Institute History

  • 2003 Sundance Film Festival


The history of the Armenian people has become synonymous with a century-old genocide and the refusal of the culpable to come clean about their crimes. But while genocide is not the sum total of Armenian history, what has happened in recent years does little to separate the association we make between "tragedy" and "Armenia."

In this quietly lyrical and breathtakingly beautiful film, veteran cameraman and documentary filmmaker Alexander Gutman paints an impressionistic portrait of contemporary life through characters he clearly cares about. Gutman creates work rooted in the characteristically Russian tradition of nonfiction storytelling via an elegantly poetic palette: precise attention to frame, composition, and pacing with mystifying images that command our gaze—all essential elements by which he captures his subjects and their stories.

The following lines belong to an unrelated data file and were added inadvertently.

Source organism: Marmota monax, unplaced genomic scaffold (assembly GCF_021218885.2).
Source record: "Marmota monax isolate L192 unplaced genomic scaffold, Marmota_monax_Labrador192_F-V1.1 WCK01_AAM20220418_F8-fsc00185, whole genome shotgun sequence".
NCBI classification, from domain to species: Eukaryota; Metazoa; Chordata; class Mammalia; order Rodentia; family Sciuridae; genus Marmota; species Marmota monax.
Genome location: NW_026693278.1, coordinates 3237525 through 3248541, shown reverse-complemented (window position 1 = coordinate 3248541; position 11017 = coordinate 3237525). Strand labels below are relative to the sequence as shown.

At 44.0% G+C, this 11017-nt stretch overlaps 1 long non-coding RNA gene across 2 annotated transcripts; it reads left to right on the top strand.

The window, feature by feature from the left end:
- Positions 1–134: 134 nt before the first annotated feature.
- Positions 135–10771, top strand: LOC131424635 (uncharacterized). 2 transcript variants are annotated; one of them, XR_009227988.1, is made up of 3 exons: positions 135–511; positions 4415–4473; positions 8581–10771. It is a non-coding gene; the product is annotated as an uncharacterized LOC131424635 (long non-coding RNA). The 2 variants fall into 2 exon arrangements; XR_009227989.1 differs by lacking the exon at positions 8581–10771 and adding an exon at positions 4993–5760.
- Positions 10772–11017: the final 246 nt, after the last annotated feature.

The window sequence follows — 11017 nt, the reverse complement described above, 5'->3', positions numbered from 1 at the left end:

In spite of the devastation of their country, which is still reeling from a catastrophic earthquake and post-Soviet Union economic hardship, the film's characters appreciate life, something Gutman exalts through simple scenes—a photographer takes a picture; a mason prepares a tombstone; a gravedigger celebrates his birthday—as well as through the sacramental—from funeral to wedding to baptism, the ritual passage of life goes on across Gutman's canvas, epitomizing the resilience of the human spirit.

— Diane Weyermann

Screening Details

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